A wine by any other name would still taste as sweet.
I hope the Shakespearian purists will forgive this misquote. Here’s why…
A couple of days ago I had a lovely ladies lunch at The Greenhouse Restaurant, London, with Aline Baly from Château Coutet in Bordeaux. We tried a couple of vintages of her wine: 2001 (truly luscious) and 2002 (fresher and more floral) along with the daily menu, (sweet onion tart followed by wood pigeon for me and sardines and coley fish for Aline).
Now those of you in the know will be aware that Château Coutet is a Sauternes, which means it is a sweet/dessert/pudding wine, undeterred by these suggestive monikers we drank it with our savoury courses. Our wild and maverick ways paid off because the wine complimented and flattered the food fantastically.
It was not the first time I’ve enjoyed pairings between Sauternes and savoury foods. Of course the two classic matches are a good salty, blue Roquefort cheese which makes a saline/sweet opposites attract pair and the unctuous combination with foie gras pâté which makes for an über-bling foodie experience. I’ve also had success marrying Sauternes with spicy foods and game.
‘I think a lot of people misunderstand Sauternes because it is called a dessert or sweet wines which suggests it can only be served with sweet things. As this lunch proves that simply isn’t the case’, said Aline. ‘We need to think of a new name which shows how versatile Sauternes can be.’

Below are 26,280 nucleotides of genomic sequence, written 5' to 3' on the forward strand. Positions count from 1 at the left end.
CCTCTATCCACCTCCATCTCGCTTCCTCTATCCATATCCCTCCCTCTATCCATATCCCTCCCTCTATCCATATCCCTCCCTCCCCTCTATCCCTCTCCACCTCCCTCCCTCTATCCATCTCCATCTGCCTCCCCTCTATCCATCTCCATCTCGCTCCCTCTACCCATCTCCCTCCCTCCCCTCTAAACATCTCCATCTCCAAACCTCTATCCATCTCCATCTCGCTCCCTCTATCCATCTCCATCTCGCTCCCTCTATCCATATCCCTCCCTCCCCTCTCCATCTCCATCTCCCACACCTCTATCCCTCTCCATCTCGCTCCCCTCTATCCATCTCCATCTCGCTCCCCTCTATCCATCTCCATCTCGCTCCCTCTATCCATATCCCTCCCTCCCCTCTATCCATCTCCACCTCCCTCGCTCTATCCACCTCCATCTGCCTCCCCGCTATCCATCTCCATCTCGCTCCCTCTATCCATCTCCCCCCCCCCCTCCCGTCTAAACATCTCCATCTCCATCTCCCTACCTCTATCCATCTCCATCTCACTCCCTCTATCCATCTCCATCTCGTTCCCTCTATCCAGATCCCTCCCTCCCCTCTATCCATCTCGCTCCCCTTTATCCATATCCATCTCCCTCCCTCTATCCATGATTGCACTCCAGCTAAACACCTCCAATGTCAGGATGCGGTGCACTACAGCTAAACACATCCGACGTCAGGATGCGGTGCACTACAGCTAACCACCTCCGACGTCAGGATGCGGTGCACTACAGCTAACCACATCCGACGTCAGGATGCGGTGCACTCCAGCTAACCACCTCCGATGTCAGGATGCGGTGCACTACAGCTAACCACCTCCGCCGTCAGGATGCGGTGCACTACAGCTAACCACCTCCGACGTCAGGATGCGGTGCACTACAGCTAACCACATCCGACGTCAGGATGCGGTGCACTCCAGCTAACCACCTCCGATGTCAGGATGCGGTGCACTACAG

I took another long draft of the 2001 and thought about it for a moment, examining my glass, it was a perfect alchemist’s golden colour. Then it came to me.
‘Gold wines’, I said. ‘There are red wines, white wines and then there are gold wines. All the other wines are described by their appearance, so why shouldn’t Sauternes be as well?’
‘Perfect’, replied Aline with a laugh. ‘It’s a new category. Gold wines.’
We then discussed other wines which go into the gold wine sector, these include Hungarian Tokaji, German trockenbeerenauslese and beerenauslese and Loire Quarts de Chaume and Coteaux de Layon. The list goes on and they are very, very delicious.
Of course this doesn’t change the fact that these wines are sweet, most will have at least 45g of residual sugar per litre. But the best also have a lot of acidity which keeps them fresh and zingy and why calling them sweet wines is only half of the story, they could almost be described as sweet ‘n’ sour.
I hope the ‘gold’ wine tag catches on and that more people are prepared to try these wines with different foods and drink them outside the narrow dessert/pudding pairing. I am sure there are all sorts of food pairings that are great with gold wines. I would love to hear about them. In the meantime here’s my new recipe for Gold Chicken.
Four chicken thighs
Two generous glasses of gold wine (I used a Gaillac Doux Muscat from Domaine de Labarthe, 2004, keep the elegant likes of Château Coutet for the glass not the casserole dish!)
Marinade the chicken in the gold wine for at least four hours.
Brown the chicken in an oven proof dish, add the remaining wine marinade. Then bake in a moderate oven for twenty-thirty minutes.
I served it with pilau rice laced with walnuts, fresh pineapple and parsley and the rest of the bottle of Gaillac Doux Muscat. Delicious!